Other times, patients are just plain rude: answering their cellphones in the middle of sessions, yelling if things don’t go their way and even eating on the couch.
“This isn’t necessarily a therapeutic issue, but I have a candy dish in my office [containing] Life Savers. Most people understand that you take one or two, but one guy takes four or five every time,” says Brooklyn-based therapist Eli, who requested that his last name be withheld for professional reasons. “It puts you in a spot, because you have to act parental and say, ‘There are others here besides you.’ Or you have to be passive-aggressive and hide it or empty it and say, ‘I forgot to refill it.’ ”
Therapists who refuse to make small talk are rude. Be that as it may, sometimes patients answer the phone because they have to answer the phone. Sessions are not sacred spaces. When you are in session the world does not stop.
When patients yell one should discern whether they have a reason to yell. If not, they perhaps you should explain that it is counterproductive to do so.
As for eating on the couch… a good therapist will tell the patient that he does not allow people to eat on the couch. If he must eat, he should eat elsewhere. Or else, save it for later. It’s the therapist’s office. He should have a say in what happens there. Who knew that therapists were still using the couch?
Just in case you were imagining that the Post was singling out female therapists for special consideration, it adds the case of Eli, an excellent candidate for Cranky Therapists Anonymous. Eli leaves a bowl of Life Savers lying around the office. He feels that it’s appropriate for a patient to take one or two but he feels that there is something seriously wrong when a patient takes four or five.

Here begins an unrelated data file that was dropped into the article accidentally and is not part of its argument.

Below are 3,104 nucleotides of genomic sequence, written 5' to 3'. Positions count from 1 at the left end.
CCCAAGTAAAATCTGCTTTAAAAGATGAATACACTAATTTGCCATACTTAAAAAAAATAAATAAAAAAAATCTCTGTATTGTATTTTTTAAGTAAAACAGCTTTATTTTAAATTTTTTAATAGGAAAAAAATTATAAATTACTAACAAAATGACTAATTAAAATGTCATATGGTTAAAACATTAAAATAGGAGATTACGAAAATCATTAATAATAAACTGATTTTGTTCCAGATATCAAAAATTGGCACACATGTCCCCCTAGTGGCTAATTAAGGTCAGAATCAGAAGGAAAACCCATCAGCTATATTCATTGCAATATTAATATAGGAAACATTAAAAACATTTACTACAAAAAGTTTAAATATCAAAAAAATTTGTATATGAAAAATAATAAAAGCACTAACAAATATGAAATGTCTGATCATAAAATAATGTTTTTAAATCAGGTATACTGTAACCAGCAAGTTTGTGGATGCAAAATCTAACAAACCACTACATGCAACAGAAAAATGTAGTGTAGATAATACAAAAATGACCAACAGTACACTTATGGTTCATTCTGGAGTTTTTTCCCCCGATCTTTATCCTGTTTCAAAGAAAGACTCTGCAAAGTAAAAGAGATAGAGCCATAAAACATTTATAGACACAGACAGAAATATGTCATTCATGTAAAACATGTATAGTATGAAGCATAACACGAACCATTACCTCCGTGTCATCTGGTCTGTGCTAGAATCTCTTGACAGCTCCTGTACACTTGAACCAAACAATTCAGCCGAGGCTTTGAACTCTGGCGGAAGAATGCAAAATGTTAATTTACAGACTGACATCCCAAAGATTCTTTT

Quick question: does that sound more like the thinking of a serious professional or the thinking of a child in the playground.
The solution is simple: cease caring about the two extra Life Savers. It is not going to break the bank… or, at least, I hope not.
Finally, what is a poor therapist to do when a patient refuses to change? Chloe Carmichael has faced this dire and difficult situation:
“Say someone starts therapy because she wants to [end] an unhealthy relationship,” says Chloe Carmichael, a licensed clinical psychologist in Midtown East. “And three or four months later she doesn’t seem to be making any effort to break it off. In that situation, it’s best to be transparent about your frustration.”
When faced with a clinical conundrum the therapist does what she knows how to do. She expresses her feelings. How many years of advanced education did she undergo in order to learn that?
For her edification I would point out that when someone wants to end an unhealthy relationship the situation is often far more complicated than it seems. Without knowing any facts and details about the people involved we cannot know whether the patient is dealing with the issue judiciously or not. We do not know whether it is a good or a bad thing to break off today or whether ending the relationship takes time. Effectively, we know nothing about the people or the problem. We do know that someone who wants to end a bad relationship has every right to doubt the decision. For all we know, the relationship might have gotten better.
Expressing a wish is not a commitment. It is not a vow or a promise. Carmichael is missing the point if she is treating it as though it is.
For your edification, Dr. Carmichael’s approach is what some therapists call eclectic. I see it as a hodge-podge. She offers a little bit of every kind of therapy. I suspect that she is not alone in so doing. From her website:
Dr. Chloe’s approach to therapy is a combination of the genuine care, empathetic skills, and a non-judgmental pscyhodynamic [sic] approach coupled with several evidence based strategies such as meditation techniques and cognitive behavioral therapy.